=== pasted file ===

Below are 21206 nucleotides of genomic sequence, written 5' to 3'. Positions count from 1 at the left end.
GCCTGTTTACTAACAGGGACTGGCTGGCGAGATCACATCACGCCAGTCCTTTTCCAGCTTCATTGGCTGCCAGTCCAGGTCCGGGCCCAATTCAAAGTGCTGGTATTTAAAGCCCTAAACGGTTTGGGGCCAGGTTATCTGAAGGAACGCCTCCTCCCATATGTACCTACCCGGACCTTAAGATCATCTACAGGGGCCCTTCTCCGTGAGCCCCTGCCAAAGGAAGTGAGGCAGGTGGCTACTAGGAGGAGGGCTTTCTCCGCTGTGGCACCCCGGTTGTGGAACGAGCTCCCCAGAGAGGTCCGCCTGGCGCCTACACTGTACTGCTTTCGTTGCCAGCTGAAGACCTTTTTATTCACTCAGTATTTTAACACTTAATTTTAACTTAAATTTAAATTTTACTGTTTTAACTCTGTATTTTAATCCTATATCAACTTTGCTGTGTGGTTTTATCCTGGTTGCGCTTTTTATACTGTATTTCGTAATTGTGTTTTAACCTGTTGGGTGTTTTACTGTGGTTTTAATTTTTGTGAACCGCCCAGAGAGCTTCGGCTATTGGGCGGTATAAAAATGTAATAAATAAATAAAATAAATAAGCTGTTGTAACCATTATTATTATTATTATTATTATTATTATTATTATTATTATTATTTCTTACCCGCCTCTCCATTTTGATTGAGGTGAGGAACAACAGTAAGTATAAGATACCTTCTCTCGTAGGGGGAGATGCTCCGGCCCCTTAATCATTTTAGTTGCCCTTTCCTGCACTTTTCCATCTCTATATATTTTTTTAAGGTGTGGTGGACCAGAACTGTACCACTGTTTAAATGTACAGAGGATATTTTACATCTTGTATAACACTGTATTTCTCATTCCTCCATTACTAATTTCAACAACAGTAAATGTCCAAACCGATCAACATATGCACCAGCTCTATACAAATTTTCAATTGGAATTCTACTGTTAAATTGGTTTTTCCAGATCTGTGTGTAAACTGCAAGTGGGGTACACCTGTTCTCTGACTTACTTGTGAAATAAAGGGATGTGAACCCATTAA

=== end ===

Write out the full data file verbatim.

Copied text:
Below are 21206 nucleotides of genomic sequence, written 5' to 3'. Positions count from 1 at the left end.
GCCTGTTTACTAACAGGGACTGGCTGGCGAGATCACATCACGCCAGTCCTTTTCCAGCTTCATTGGCTGCCAGTCCAGGTCCGGGCCCAATTCAAAGTGCTGGTATTTAAAGCCCTAAACGGTTTGGGGCCAGGTTATCTGAAGGAACGCCTCCTCCCATATGTACCTACCCGGACCTTAAGATCATCTACAGGGGCCCTTCTCCGTGAGCCCCTGCCAAAGGAAGTGAGGCAGGTGGCTACTAGGAGGAGGGCTTTCTCCGCTGTGGCACCCCGGTTGTGGAACGAGCTCCCCAGAGAGGTCCGCCTGGCGCCTACACTGTACTGCTTTCGTTGCCAGCTGAAGACCTTTTTATTCACTCAGTATTTTAACACTTAATTTTAACTTAAATTTAAATTTTACTGTTTTAACTCTGTATTTTAATCCTATATCAACTTTGCTGTGTGGTTTTATCCTGGTTGCGCTTTTTATACTGTATTTCGTAATTGTGTTTTAACCTGTTGGGTGTTTTACTGTGGTTTTAATTTTTGTGAACCGCCCAGAGAGCTTCGGCTATTGGGCGGTATAAAAATGTAATAAATAAATAAAATAAATAAGCTGTTGTAACCATTATTATTATTATTATTATTATTATTATTATTATTATTATTATTTCTTACCCGCCTCTCCATTTTGATTGAGGTGAGGAACAACAGTAAGTATAAGATACCTTCTCTCGTAGGGGGAGATGCTCCGGCCCCTTAATCATTTTAGTTGCCCTTTCCTGCACTTTTCCATCTCTATATATTTTTTTAAGGTGTGGTGGACCAGAACTGTACCACTGTTTAAATGTACAGAGGATATTTTACATCTTGTATAACACTGTATTTCTCATTCCTCCATTACTAATTTCAACAACAGTAAATGTCCAAACCGATCAACATATGCACCAGCTCTATACAAATTTTCAATTGGAATTCTACTGTTAAATTGGTTTTTCCAGATCTGTGTGTAAACTGCAAGTGGGGTACACCTGTTCTCTGACTTACTTGTGAAATAAAGGGATGTGAACCCATTAA